The Hunt for Maroon September
Or finding the rare Maroon-chested Ground Dove
Some birders’ favorite bird to find is the bird that is hardest to find. That is part of the challenge and the fun of birding! Our guide in Boquete, Panamá, Jason Lara, admitted to fall into that category. During our one-day tour with him, we counted 65 species of birds—almost all of them new and exciting for us and one rarity particularly exciting for him: the Maroon-chested Ground Dove.
The Maroon-chested Ground Dove is a member of the Columbidae family (pigeons and doves) found in foothill and mountain forests of Central America and northern South America. True to its name, males have a light gray face, lighter gray body with bands on their wings and a maroon chest. As the picture above shows, though, they’re not exclusively found on the ground.
While they may look like the birds you see on the street every day, they are, in the words of eBird, “very scarce and rarely seen.” These “enigmatic bamboo specialists,” as Cornell’s Birds of the World describes them, are categorized as a species of Least Concern but are elusive and quite difficult to observe with most observations of them being of them in flight.
eBird observation counts reflect their elusiveness. There are 703 observations of the Maroon-chested Ground Dove. To compare to some species that are more commonly seen: there are 30,803 observations of the Scaled Pigeon (another Neotropical forest-dweller), 44,739 observations of Kereru (a large, endemic New Zealand pigeon), and 7,305,039 observations of our city-dwelling Rock Pigeon friends.
As a result of their scarcity, very little is known about them. Here’s the Behavior section for the bird on Wikipedia, which is just about as much as information as sources like Birds of the World has on them too:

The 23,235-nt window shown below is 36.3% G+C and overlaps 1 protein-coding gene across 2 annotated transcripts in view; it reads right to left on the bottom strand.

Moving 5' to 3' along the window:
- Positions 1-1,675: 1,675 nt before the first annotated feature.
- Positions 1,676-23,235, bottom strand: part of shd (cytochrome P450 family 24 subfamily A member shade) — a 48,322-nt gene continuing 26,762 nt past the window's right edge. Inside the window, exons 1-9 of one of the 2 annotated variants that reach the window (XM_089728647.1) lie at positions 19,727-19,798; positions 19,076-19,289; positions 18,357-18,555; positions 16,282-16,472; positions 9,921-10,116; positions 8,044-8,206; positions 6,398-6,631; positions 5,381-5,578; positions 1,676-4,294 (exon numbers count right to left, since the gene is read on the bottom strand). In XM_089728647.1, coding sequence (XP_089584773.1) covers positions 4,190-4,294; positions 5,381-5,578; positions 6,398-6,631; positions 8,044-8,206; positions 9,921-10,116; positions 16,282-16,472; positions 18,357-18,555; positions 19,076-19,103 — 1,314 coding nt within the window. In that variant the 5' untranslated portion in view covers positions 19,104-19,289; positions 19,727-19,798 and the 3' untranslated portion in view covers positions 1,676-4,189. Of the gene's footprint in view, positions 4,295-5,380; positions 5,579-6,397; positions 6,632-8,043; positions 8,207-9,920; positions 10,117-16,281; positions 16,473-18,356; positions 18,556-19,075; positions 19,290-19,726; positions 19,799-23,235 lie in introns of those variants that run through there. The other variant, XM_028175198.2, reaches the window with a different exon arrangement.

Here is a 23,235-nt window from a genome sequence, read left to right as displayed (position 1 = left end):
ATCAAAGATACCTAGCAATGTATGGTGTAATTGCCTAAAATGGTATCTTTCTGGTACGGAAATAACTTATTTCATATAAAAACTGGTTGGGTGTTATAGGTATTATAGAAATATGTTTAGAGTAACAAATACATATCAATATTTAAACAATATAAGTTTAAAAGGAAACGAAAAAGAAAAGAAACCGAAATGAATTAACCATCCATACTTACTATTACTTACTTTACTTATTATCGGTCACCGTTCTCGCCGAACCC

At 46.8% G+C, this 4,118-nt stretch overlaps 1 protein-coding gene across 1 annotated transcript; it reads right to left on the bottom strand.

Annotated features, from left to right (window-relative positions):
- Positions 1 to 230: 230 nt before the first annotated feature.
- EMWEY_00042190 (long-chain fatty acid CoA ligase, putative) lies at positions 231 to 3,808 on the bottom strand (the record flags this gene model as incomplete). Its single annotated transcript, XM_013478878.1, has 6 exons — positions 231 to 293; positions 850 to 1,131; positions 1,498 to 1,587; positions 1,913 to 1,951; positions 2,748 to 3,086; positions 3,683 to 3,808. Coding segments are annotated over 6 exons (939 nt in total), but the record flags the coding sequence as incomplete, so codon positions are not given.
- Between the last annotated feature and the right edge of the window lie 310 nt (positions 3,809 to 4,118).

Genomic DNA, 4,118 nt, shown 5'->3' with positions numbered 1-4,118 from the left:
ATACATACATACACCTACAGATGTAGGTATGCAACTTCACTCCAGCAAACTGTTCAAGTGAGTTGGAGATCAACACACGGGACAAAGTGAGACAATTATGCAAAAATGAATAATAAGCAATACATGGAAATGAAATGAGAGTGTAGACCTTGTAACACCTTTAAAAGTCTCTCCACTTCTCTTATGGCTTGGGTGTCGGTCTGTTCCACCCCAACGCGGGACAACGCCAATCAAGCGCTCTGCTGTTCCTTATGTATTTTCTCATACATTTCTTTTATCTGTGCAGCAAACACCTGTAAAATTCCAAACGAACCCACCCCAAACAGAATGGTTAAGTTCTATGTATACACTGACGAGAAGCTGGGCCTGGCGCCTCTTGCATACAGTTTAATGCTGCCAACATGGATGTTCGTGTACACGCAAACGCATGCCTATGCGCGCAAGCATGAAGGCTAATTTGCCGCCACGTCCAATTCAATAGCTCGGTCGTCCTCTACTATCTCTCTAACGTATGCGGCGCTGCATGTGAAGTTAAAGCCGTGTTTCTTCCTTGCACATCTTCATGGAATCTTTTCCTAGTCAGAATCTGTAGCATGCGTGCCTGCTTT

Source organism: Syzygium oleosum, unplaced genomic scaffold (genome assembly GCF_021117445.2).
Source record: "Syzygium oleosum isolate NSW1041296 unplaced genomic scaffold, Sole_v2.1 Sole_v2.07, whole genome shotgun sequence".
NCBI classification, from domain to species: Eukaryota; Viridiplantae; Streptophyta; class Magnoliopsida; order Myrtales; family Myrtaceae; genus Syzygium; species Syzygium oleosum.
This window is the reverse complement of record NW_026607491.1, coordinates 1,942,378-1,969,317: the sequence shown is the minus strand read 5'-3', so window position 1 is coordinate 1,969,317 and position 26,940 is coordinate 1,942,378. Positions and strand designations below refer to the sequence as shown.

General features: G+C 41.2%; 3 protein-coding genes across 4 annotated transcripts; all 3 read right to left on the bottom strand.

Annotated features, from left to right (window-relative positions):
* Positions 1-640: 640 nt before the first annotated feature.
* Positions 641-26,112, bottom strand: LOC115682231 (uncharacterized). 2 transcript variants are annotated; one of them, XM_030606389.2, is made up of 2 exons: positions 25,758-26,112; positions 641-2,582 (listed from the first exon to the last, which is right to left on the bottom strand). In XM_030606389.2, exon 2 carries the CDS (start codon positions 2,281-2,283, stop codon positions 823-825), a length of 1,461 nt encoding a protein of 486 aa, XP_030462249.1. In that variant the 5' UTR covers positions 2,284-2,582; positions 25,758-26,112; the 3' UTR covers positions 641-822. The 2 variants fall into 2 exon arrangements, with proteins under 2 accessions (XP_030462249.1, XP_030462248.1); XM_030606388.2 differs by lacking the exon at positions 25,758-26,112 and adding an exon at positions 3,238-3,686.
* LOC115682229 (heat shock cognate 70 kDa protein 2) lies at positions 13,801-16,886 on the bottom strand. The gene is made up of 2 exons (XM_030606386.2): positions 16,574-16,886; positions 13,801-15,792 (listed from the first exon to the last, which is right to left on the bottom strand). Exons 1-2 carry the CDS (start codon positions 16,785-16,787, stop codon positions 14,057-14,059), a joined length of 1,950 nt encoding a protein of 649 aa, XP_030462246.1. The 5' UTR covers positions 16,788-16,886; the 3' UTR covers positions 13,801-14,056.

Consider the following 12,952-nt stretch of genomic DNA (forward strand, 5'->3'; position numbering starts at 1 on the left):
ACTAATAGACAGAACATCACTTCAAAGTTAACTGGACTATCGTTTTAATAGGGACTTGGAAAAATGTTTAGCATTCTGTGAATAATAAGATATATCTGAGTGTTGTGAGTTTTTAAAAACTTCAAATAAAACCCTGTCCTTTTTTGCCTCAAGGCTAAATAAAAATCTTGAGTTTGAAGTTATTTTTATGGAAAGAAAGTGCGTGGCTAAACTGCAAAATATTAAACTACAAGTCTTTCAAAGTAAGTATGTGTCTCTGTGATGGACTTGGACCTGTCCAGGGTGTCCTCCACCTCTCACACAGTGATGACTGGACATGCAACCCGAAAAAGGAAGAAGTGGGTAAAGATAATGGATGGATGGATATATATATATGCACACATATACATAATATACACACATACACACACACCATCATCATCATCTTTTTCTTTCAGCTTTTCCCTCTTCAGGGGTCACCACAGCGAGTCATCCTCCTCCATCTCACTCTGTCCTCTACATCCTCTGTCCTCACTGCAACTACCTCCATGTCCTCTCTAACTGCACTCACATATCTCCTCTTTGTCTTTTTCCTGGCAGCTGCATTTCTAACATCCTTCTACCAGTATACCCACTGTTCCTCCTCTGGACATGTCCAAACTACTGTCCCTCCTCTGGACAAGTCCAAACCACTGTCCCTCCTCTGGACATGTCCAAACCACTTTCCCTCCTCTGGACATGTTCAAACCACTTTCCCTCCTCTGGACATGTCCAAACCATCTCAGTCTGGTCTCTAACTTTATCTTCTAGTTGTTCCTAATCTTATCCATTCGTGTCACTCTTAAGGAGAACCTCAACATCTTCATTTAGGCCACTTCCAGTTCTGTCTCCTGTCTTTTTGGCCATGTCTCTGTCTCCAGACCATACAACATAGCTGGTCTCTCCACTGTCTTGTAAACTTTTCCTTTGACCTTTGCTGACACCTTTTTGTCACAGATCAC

Seemingly so familiar but actually quite the mystery! I think that’s pretty neat.
We (really just Jason) heard its “cuWOOP” calls while birding at Finca Lérida, a well-known resort and coffee estate in the area. There seemed to be two calling to each other across the valley we were in, and one sounded VERY close. We followed the calls for about half an hour or so, heading up one of the estate’s trails, peering into trees on the mountain slope.
And there it was! Perched in a tree, still calling to the one across the valley and sometimes responding to the echo of its own call. Its maroon-chest puffed up and down in a funny way with every “cuWOOP.” Jason got it in his scope, and we were able to get some photos and videos by digiscoping. (NOTE: For annoying technical reasons I can’t embed a video here, so below is a link to a YouTube short.)
I admittedly didn’t do much homework around the birds of Panama before going, and while I believed Jason about the rarity of the bird, I didn’t really appreciate how rare our sighting was until, well, figuring out if I wanted to write this. It was a very lucky sighting, and I may never see it again.
I wanted to end by again highly recommending Jason Lara if you ever find yourself in Boquete, Panama. If birding isn’t your thing, he can take you on hikes, coffee tours, and general sightseeing tours too!
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